Yesterday's poll results all centered on crucial battleground states:
- In Virginia (polling history), SUSA has the two candidates locked in a toss-up, with McCain at 48% compared to Obama’s 47%. McCain leads among whites by 19% - which means Obama is improving on Kerry’s showing by 5%.
- In Iowa, Obama is narrowly ahead in Rasmussen’s latest poll, 46% to 41% (49% to 44% with leaners). Last month, Obama was ahead by 9%.
- In Oregon (polling history), Obama holds on to a solid lead in Rasmussen, 47% to 37% (52% to 42% with leaners). He led by 9% last month.
- A national poll released by YouPoll/The Economist has Obama leading 42% to 39% - the same margin he led by in July.
The four polls confirm what we have known from some time (apart from Ohio and Florida polls, surveys have been quite consistent over the past few months!). Obama seems to be safer than past Democratic nominees in Oregon -- but also in Iowa: The only poll in which McCain ever led Obama in this 2004 Bush state was a survey released in… January 2007, and even then the Republican was only ahead by 1%. While this latest poll has a slightly tightening margin, Obama’s superior ground game in Iowa (inherited from the caucuses) should boost his total by several points.
Until July 24th, Colorado shared Iowa’s distinction as a red state in which McCain had never led. But Obama’s narrow lead in this state has been consistent, with the Democrat holding an advantage hovering around the margin of error. PPP’s latest poll is just further confirmation of that trend. But consider how close Obama would get with just IA and CO -- just one electoral vote away from a tie, making every other state must-wins for the McCain campaign, especially large ones like Virginia, which seems to have become the ultimate battleground of 2008. Consider that there hasn’t been a single Virginia poll with either candidate leading by more than 2% since Obama wrapped up the nomination.
Meanwhile, we got three important down-the-ballot polls:
- In the Oregon Senate race (polling history), the July Rasmussen poll was the first (and so far only) poll to find Merkley ahead. This month, Rasmussen finds Smith with the lead, 47% to 39%. With leaners, the margin is 50% to 44%. Merkley’s weak point is the Democratic vote, as he only gets 69% of the vote.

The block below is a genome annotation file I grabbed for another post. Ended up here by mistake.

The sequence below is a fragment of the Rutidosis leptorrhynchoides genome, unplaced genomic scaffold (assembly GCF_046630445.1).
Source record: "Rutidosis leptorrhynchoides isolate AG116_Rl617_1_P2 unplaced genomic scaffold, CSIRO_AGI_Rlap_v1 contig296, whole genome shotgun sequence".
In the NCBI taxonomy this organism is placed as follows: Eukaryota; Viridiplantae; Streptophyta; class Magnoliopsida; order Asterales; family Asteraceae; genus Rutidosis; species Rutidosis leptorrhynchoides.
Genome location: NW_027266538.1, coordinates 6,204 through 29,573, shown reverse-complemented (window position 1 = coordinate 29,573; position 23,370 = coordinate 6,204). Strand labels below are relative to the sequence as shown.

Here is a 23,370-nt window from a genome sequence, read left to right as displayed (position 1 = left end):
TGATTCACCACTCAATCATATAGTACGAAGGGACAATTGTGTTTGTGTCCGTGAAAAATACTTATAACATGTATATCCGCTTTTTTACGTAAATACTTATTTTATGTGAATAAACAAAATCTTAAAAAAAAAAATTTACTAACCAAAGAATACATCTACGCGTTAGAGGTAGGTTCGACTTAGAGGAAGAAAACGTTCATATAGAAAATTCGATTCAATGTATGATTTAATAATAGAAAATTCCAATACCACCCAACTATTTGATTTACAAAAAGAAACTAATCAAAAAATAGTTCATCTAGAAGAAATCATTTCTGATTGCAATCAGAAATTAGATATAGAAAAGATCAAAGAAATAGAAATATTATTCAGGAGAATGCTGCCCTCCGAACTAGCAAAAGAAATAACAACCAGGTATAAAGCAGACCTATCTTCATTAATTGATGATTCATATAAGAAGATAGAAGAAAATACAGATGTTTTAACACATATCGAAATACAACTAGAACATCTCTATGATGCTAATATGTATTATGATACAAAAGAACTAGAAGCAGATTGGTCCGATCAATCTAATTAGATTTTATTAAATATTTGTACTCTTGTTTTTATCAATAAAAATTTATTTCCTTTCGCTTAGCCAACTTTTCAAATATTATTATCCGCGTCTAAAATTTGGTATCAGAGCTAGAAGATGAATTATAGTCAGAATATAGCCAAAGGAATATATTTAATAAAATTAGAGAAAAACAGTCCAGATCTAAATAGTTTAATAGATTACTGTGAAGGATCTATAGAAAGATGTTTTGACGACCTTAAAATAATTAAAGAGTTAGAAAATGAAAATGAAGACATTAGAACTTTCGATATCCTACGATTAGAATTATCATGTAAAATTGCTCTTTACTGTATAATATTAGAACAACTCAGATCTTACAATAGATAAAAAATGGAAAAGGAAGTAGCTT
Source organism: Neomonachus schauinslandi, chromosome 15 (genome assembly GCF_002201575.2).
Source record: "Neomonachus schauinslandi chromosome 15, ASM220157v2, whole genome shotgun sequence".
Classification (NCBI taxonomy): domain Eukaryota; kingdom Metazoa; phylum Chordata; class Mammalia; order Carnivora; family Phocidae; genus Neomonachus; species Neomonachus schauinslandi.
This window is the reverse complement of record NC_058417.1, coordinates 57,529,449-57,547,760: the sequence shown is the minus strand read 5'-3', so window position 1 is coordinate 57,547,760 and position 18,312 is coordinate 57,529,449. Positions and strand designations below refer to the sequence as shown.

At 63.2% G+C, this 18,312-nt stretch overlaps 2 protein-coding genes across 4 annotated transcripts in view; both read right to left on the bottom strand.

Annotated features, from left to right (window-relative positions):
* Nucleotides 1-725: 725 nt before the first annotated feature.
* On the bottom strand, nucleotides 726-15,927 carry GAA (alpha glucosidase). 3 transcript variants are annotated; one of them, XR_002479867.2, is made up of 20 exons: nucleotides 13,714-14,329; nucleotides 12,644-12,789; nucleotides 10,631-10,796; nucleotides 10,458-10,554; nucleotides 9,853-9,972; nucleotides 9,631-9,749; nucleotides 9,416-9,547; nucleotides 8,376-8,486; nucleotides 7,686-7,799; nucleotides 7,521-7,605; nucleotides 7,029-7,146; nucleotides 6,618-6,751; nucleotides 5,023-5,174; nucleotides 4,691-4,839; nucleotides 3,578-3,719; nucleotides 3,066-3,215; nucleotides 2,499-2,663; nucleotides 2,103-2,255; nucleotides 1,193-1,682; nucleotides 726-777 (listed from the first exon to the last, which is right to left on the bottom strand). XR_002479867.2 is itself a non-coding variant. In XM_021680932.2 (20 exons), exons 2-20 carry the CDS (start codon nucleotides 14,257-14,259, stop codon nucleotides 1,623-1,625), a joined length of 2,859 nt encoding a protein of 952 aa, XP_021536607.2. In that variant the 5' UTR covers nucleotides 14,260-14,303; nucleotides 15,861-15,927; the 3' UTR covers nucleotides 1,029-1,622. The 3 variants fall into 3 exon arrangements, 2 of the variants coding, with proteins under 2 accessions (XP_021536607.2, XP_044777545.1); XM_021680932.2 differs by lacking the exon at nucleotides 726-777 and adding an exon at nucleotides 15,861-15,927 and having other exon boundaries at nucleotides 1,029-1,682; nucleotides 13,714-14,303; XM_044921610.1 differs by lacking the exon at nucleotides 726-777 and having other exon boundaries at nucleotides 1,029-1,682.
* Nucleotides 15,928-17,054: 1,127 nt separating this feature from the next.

- In the Colorado Senate race (polling history), it is PPP’s turn to find a slightly tightening race, with Rep. Udall leading former Rep. Schaffer 47% to 41% - down from a 9% lead last month.
- In Missouri, meanwhile, Rasmussen released its first poll since Kenny Hulshof won the Republican primary: There is no primary bounce for the GOP congressman, who trails Attorney General Jay Nixon 51% to 39% - up one point since the July poll.
- In Virginia, no surprises in the Senate race as Mark Warner is marching towards a sure pick-up, leading 58% to 34% against Jim Gilmore in SUSA’s poll.
- Rasmussen also released two less important Senate polls, finding Democratic Sens Harkin and Levin comfortably beating their Republican challengers in Iowa and Michigan.
PPP is the third institute in a row to find Udall losing ground in the Colorado Senate race (after Rasmussen and Quinnipiac) but the election leans towards the Democrat. In fact, the contest has been tight for much of the past year, with Udall opening a slight lead only late this spring. Given that this is an open seat in a swing state in a Democratic year, Udall was expected to have a more comfortable lead - but his advantage is at least consistent.
In Oregon, Gordon Smith has been running an aggressive ad campaign seeking to highlight his moderate credentials and win the support of Democrats and independents. This is the second poll in a row (after SUSA’s poll last week) to find Merkley’s numbers low among Democrats and suggesting Smith’s strategy is working. Merkley has been unable to respond as much as he should as his financial situation is weak (though the DSCC is getting involved). Note, however, that we should not take Rasmussen’s poll as a sign of a bounce in Merkley’s direction as that July poll was somewhat of an outlier.
Beyond the stakes of controlling Missouri’s gubernatorial mansion (which will also matter at the federal level, since Missouri is projected to lose a House seat in the 2010 census and the Governor will have a say in the redistricting process), I believe the state of the Nixon-Hulshof race will also tell us a lot about the presidential election. This is an open seat with two solid candidates. And while it is true that Nixon started campaigning years ago, that alone does not explain the large lead he has opened against Hulshof. That a Democratic non-incumbent is leading by double-digit in this red-leaning state confirms how dismal the environment is for the state GOP and that is sure to have an impact on the Obama-McCain contest.
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